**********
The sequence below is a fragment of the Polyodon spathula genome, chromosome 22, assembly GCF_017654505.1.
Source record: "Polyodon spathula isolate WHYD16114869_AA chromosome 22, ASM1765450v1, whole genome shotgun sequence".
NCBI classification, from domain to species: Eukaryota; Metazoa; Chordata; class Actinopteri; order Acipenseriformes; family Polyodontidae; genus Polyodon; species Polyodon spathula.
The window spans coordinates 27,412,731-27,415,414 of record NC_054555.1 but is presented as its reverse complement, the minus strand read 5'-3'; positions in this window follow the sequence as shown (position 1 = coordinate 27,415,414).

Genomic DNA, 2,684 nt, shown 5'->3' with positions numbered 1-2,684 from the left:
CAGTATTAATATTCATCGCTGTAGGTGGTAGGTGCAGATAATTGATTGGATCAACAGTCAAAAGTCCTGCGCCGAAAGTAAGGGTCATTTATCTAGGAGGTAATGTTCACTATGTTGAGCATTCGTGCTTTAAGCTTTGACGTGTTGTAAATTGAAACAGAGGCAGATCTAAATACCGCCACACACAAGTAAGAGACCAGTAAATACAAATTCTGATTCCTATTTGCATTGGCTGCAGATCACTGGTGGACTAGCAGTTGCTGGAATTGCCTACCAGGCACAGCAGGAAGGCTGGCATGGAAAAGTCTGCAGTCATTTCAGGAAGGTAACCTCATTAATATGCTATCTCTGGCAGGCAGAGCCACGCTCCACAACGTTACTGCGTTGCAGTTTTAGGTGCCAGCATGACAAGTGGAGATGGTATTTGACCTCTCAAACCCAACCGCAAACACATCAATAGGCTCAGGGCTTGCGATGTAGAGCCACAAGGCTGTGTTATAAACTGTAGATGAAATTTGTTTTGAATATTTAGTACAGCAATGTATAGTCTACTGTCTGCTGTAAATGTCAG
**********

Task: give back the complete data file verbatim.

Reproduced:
The sequence below is a fragment of the Polyodon spathula genome, chromosome 22, assembly GCF_017654505.1.
Source record: "Polyodon spathula isolate WHYD16114869_AA chromosome 22, ASM1765450v1, whole genome shotgun sequence".
NCBI classification, from domain to species: Eukaryota; Metazoa; Chordata; class Actinopteri; order Acipenseriformes; family Polyodontidae; genus Polyodon; species Polyodon spathula.
The window spans coordinates 27,412,731-27,415,414 of record NC_054555.1 but is presented as its reverse complement, the minus strand read 5'-3'; positions in this window follow the sequence as shown (position 1 = coordinate 27,415,414).

Genomic DNA, 2,684 nt, shown 5'->3' with positions numbered 1-2,684 from the left:
CAGTATTAATATTCATCGCTGTAGGTGGTAGGTGCAGATAATTGATTGGATCAACAGTCAAAAGTCCTGCGCCGAAAGTAAGGGTCATTTATCTAGGAGGTAATGTTCACTATGTTGAGCATTCGTGCTTTAAGCTTTGACGTGTTGTAAATTGAAACAGAGGCAGATCTAAATACCGCCACACACAAGTAAGAGACCAGTAAATACAAATTCTGATTCCTATTTGCATTGGCTGCAGATCACTGGTGGACTAGCAGTTGCTGGAATTGCCTACCAGGCACAGCAGGAAGGCTGGCATGGAAAAGTCTGCAGTCATTTCAGGAAGGTAACCTCATTAATATGCTATCTCTGGCAGGCAGAGCCACGCTCCACAACGTTACTGCGTTGCAGTTTTAGGTGCCAGCATGACAAGTGGAGATGGTATTTGACCTCTCAAACCCAACCGCAAACACATCAATAGGCTCAGGGCTTGCGATGTAGAGCCACAAGGCTGTGTTATAAACTGTAGATGAAATTTGTTTTGAATATTTAGTACAGCAATGTATAGTCTACTGTCTGCTGTAAATGTCAG